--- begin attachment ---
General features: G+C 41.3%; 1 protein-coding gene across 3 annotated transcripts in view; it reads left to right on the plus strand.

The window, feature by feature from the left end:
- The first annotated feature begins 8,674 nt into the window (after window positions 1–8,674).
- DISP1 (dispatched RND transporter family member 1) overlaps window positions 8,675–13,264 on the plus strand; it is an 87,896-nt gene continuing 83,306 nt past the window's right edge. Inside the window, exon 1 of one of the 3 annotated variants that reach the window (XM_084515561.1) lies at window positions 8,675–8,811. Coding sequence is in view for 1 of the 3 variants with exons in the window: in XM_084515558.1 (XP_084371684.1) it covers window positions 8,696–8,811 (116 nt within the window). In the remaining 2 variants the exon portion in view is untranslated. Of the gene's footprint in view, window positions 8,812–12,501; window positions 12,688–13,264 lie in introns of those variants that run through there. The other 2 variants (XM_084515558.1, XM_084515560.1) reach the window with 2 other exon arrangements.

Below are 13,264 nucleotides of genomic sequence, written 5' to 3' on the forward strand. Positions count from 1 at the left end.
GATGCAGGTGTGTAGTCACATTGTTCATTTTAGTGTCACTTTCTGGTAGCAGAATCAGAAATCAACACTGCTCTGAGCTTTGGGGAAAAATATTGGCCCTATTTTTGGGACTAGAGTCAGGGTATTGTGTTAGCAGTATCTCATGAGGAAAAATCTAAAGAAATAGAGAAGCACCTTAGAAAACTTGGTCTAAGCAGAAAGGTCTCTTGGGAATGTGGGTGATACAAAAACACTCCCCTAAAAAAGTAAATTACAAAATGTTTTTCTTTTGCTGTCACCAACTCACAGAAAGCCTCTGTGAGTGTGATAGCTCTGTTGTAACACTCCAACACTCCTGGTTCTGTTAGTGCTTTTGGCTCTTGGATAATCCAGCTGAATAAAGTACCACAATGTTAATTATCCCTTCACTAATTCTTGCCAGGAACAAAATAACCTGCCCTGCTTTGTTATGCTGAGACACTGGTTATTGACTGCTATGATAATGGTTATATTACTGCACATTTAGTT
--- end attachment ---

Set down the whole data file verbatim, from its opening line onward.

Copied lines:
General features: G+C 41.3%; 1 protein-coding gene across 3 annotated transcripts in view; it reads left to right on the plus strand.

The window, feature by feature from the left end:
- The first annotated feature begins 8,674 nt into the window (after window positions 1–8,674).
- DISP1 (dispatched RND transporter family member 1) overlaps window positions 8,675–13,264 on the plus strand; it is an 87,896-nt gene continuing 83,306 nt past the window's right edge. Inside the window, exon 1 of one of the 3 annotated variants that reach the window (XM_084515561.1) lies at window positions 8,675–8,811. Coding sequence is in view for 1 of the 3 variants with exons in the window: in XM_084515558.1 (XP_084371684.1) it covers window positions 8,696–8,811 (116 nt within the window). In the remaining 2 variants the exon portion in view is untranslated. Of the gene's footprint in view, window positions 8,812–12,501; window positions 12,688–13,264 lie in introns of those variants that run through there. The other 2 variants (XM_084515558.1, XM_084515560.1) reach the window with 2 other exon arrangements.

Below are 13,264 nucleotides of genomic sequence, written 5' to 3' on the forward strand. Positions count from 1 at the left end.
GATGCAGGTGTGTAGTCACATTGTTCATTTTAGTGTCACTTTCTGGTAGCAGAATCAGAAATCAACACTGCTCTGAGCTTTGGGGAAAAATATTGGCCCTATTTTTGGGACTAGAGTCAGGGTATTGTGTTAGCAGTATCTCATGAGGAAAAATCTAAAGAAATAGAGAAGCACCTTAGAAAACTTGGTCTAAGCAGAAAGGTCTCTTGGGAATGTGGGTGATACAAAAACACTCCCCTAAAAAAGTAAATTACAAAATGTTTTTCTTTTGCTGTCACCAACTCACAGAAAGCCTCTGTGAGTGTGATAGCTCTGTTGTAACACTCCAACACTCCTGGTTCTGTTAGTGCTTTTGGCTCTTGGATAATCCAGCTGAATAAAGTACCACAATGTTAATTATCCCTTCACTAATTCTTGCCAGGAACAAAATAACCTGCCCTGCTTTGTTATGCTGAGACACTGGTTATTGACTGCTATGATAATGGTTATATTACTGCACATTTAGTT